April 2010
Volume 51, Issue 13
Free
ARVO Annual Meeting Abstract  |   April 2010
Early, Pre-Perimetric and "Slit" RNFL Defects Detected With Optomap® P200c
Author Affiliations & Notes
  • J. E. Boneta
    SUNY College of Optometry, New York, New York
    Retina Institute of Hawaii, Honolulu, Hawaii
  • J. Sherman
    Clinical Sciences,
    SUNY College of Optometry, New York, New York
    Eye Institute and Laser Center, New York, New York
  • S. Nath
    Eye Institute and Laser Center, New York, New York
  • Footnotes
    Commercial Relationships  J.E. Boneta, None; J. Sherman, Optos, Carl Zeiss Meditec, R; S. Nath, None.
  • Footnotes
    Support  None.
Investigative Ophthalmology & Visual Science April 2010, Vol.51, 4364. doi:
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      J. E. Boneta, J. Sherman, S. Nath; Early, Pre-Perimetric and "Slit" RNFL Defects Detected With Optomap® P200c. Invest. Ophthalmol. Vis. Sci. 2010;51(13):4364.

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      © ARVO (1962-2015); The Authors (2016-present)

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Abstract

Purpose: : To determine whether the Optomap® P200C is useful in detecting retinal nerve fiber layer(RNFL) defects and to assess whether such defects correlate with documented structural loss on GDx VCC and OCT and/or visual field loss.

Methods: : As part of an ongoing study, weekly retrospective review was performed of all Optomap® P200C images taken in one office where all patients are routinely imaged. Composite images from patients (n=1000) were also reviewed in the green laser separation. Charts of patients with nerve fiber layer defects detected with P200C were then reviewed to assess if there was concordant structural or functional loss. If RNFL assessment (with either GDx or OCT-Stratus or Spectralis) or visual fields(VFs) 24-2 SS were not in the chart, the patient was recalled for that testing. If the location of the RNFL loss predicted a field loss beyond 30 degrees, 60-4 VFs were also obtained.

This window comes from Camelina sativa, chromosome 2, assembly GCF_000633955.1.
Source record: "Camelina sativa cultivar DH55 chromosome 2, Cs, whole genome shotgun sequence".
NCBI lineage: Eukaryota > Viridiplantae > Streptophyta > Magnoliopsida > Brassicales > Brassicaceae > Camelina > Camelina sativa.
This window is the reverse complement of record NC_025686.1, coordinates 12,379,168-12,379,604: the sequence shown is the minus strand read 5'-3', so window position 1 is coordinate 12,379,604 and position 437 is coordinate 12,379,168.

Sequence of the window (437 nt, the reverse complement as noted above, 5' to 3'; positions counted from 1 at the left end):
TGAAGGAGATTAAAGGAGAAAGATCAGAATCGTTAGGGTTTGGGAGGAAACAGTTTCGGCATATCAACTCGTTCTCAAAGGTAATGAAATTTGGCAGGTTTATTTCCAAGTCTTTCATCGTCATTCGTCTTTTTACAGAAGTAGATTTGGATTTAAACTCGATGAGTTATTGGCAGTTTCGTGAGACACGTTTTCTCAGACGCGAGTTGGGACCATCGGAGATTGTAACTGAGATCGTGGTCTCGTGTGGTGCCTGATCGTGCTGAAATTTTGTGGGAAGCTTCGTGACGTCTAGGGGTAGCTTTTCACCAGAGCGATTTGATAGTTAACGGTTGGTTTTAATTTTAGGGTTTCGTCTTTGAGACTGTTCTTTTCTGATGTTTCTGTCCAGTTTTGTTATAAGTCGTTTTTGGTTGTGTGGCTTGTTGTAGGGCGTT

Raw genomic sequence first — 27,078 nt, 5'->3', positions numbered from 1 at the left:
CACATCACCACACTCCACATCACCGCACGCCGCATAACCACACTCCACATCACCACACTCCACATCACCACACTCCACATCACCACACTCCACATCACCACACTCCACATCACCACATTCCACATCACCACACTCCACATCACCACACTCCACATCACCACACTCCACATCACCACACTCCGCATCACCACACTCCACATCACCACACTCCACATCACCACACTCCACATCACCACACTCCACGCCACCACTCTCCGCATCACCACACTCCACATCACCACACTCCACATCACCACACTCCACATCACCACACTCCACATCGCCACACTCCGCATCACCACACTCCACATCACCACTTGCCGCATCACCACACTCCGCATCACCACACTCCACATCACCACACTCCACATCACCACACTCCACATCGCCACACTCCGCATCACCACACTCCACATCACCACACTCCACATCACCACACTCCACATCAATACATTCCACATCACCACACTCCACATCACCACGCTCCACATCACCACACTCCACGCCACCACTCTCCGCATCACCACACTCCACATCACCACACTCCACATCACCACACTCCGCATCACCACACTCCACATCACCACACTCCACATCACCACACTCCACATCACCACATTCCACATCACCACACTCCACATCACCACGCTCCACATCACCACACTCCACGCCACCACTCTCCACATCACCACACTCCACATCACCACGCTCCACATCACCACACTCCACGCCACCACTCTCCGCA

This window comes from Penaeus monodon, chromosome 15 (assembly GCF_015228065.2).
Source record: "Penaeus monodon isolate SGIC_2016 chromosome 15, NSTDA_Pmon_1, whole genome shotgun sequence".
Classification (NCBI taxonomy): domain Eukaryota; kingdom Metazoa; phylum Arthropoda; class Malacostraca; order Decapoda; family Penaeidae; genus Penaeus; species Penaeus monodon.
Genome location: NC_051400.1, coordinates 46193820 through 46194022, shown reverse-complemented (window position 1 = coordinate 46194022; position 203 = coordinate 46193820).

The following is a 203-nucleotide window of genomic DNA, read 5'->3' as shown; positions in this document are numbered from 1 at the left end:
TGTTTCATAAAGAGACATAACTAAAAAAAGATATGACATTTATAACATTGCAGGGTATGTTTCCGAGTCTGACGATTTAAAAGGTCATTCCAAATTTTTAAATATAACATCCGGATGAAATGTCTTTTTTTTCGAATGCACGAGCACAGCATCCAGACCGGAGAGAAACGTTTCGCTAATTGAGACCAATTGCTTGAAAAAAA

Results: : RNFL loss with the P200C in the absence of obvious cupping and pallor was found in 49 patients. GDx and/or OCT correlated in 82% (40/49 eyes) but some additional defects on GDx(and occasionally on OCT) were not detected by the examiner interpreting the P200C images. Corresponding field loss on the 24-2 was found in about 69% (34/49 eyes) of the cases but this increased when results of the 60-4 were also included. Some narrow RNFL defects detected with the P200C do not correlate with GDx, OCT or visual fields. "Slits" in the RNFL, believed to be physiological, occur in the absence of corresponding GDx and OCT defects. In contrast to "authentic" RNFL defects, slits were observed in nearly half of all eyes, are more narrow than major retinal vessels, do not widen peripherally and do not reach the disc. In 9 patients, easily observable 1 DD wide RNFL defects 4 or 5 DDs from the optic nerve head tapered and became undetectable at the disc. In 10 patients,the RNFL loss was due to a non-glaucomatous optic atrophy, such as LHON, AION, disc drusen.

Conclusions: : The Optomap® P200C, most often utilized for the detection of retinal abnormalities through an undilated pupil, appears useful in detecting RNFL defects. Moderate to large wedge defects correlate with RNFL reduction with GDx and OCT and less often with visual fields. Narrow defects may be normal variants or may represent very early loss. Follow up examination including diagnostic tests of structure and function are recommended in order to diagnose glaucoma as early as possible.

Keywords: imaging/image analysis: clinical • nerve fiber layer • retina 
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